March 26, 2017


0° C, Partly cloudy

Full Forecast


Advertise With Us


Ritual bath a mysterious Jewish commandment

Hey there, time traveller!
This article was published 17/5/2013 (1409 days ago), so information in it may no longer be current.

The ritual is commonly referred to as a spiritual high and a sanctification of femininity, and is considered the cornerstone of Jewish family and community life.

Yet, the mitzva of mikva is one of the most mysterious and misunderstood of the Jewish commandments.

A mikva is a ritual bath that is used primarily, although not exclusively, by observant Jewish women. Immersion in the mikva represents spiritual cleansing, renewal and rebirth.

There are three mikvas in Winnipeg. The newest one is housed in the ground level of the Jewish Learning Centre (JLC), which opened in River Heights in 2010, and is accessed by appointment only through an unmarked, discreet door. The mikva pool is mostly filled with rainwater that is channelled from the roof through an intricate system of pipes and ingenuity.

"The commandments related to the mikva are fundamental to Judaism," explains Rabbi Shmuly Altein, director of Adult Education at the JLC.

"The building of a mikva is more important than the building of a synagogue. A community can even sell a Torah in order to build or make a mikva."

The mikva ritual is part of a collection of halacha, or Jewish laws, known as taharat hamishpacha, the purity of the family. At their most basic level, these laws are designed to enhance both respect and intimacy between husband and wife.

According to taharat hamishpacha, married women are required to immerse themselves in the purifying waters of the mikva on a monthly basis, seven days after the end of their menstrual cycle. Following this immersion, husbands and wives can resume intimacy, which had been put on hold during the prior two weeks.

Women also use the mikva after childbirth and on the eve of their marriage. Although not required to by Jewish law, men often avail themselves of the mikva for spiritual cleansing before morning prayers, the Sabbath and the holy day of Yom Kippur.

As well, mikva submersion is a vital step in the process of conversion to Judaism.

Before immersing themselves in the mikva, women and men must undergo diligent preparations, bathing, carefully combing out their hair, trimming their nails and removing all makeup and jewelery. These preparations are generally carried out in the privacy of their home or in special rooms that directly access the mikva pool.

The actual immersion in the mikva is witnessed by a pool attendant and accompanied by the recitation of a special blessing. The entire body must be completed enveloped by the water, so that, symbolically there is nothing coming between God and the person submerging.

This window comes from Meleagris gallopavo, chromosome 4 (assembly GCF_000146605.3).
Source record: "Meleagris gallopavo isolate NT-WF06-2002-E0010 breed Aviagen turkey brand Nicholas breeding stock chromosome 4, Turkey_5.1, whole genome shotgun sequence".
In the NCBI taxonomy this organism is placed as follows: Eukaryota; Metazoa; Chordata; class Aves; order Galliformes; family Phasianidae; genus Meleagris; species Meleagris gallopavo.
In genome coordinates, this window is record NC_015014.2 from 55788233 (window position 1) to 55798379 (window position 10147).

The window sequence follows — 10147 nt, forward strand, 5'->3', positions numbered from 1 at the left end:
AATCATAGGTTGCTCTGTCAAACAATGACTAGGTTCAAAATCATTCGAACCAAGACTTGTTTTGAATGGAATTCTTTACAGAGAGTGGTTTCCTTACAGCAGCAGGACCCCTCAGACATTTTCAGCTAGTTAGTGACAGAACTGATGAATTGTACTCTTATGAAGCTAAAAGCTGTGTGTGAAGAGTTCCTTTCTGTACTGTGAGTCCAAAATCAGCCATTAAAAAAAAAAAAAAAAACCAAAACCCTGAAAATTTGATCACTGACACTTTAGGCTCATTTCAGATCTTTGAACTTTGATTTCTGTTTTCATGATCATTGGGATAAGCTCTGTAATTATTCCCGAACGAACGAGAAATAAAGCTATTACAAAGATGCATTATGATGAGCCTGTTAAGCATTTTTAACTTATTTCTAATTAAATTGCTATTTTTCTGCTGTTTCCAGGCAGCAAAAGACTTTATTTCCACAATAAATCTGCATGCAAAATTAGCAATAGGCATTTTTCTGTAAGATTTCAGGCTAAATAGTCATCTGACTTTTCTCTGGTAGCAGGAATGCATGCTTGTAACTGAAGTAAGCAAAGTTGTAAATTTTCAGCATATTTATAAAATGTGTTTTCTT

"In Winnipeg about 50 women use the mikva on a monthly basis, both orthodox and non-orthodox," says Adina Altein, who is one of the JLC's five mikva attendants. "They are a very diverse group of women both in age and levels of observance."

The mikva ritual provides women with many practical, emotional and health benefits and puts them in tune with their bodies, she adds.

"For many women this is the one mitzva that they choose to keep. They recognize the importance and see the positive impact it has on their life."

Actress Mayim Bialik, of television's The Big Bang Theory, writes enthusiastically about the mikva in her blog on

"When you go, it's a beautiful moment of physical and emotional cleansing during which time you can feel truly and completely pure," she says. "When I close my eyes and go under the water, it's silent and it's warm and I feel really safe."

The mikva ritual, like most faith-based traditions, also connects Jews to their past. All modern day mikvas, regardless of their spa-like atmosphere, muted lighting and tiled pool flooring, conform to the same halachically determined standards that governed the construction of mikvas 2,000 years ago. Many of these ancient mikvas have been excavated in the old city of Jerusalem near the remains of the Second Jewish Temple.

You can comment on most stories on You can also agree or disagree with other comments. All you need to do is be a Winnipeg Free Press print or e-edition subscriber to join the conversation and give your feedback.

Have Your Say

New to commenting? Check out our Frequently Asked Questions.

Have Your Say

Comments are open to Winnipeg Free Press print or e-edition subscribers only. why?

Have Your Say

Comments are open to Winnipeg Free Press Subscribers only. why?

The Winnipeg Free Press does not necessarily endorse any of the views posted. By submitting your comment, you agree to our Terms and Conditions. These terms were revised effective January 2015.

Photo Store

Scroll down to load more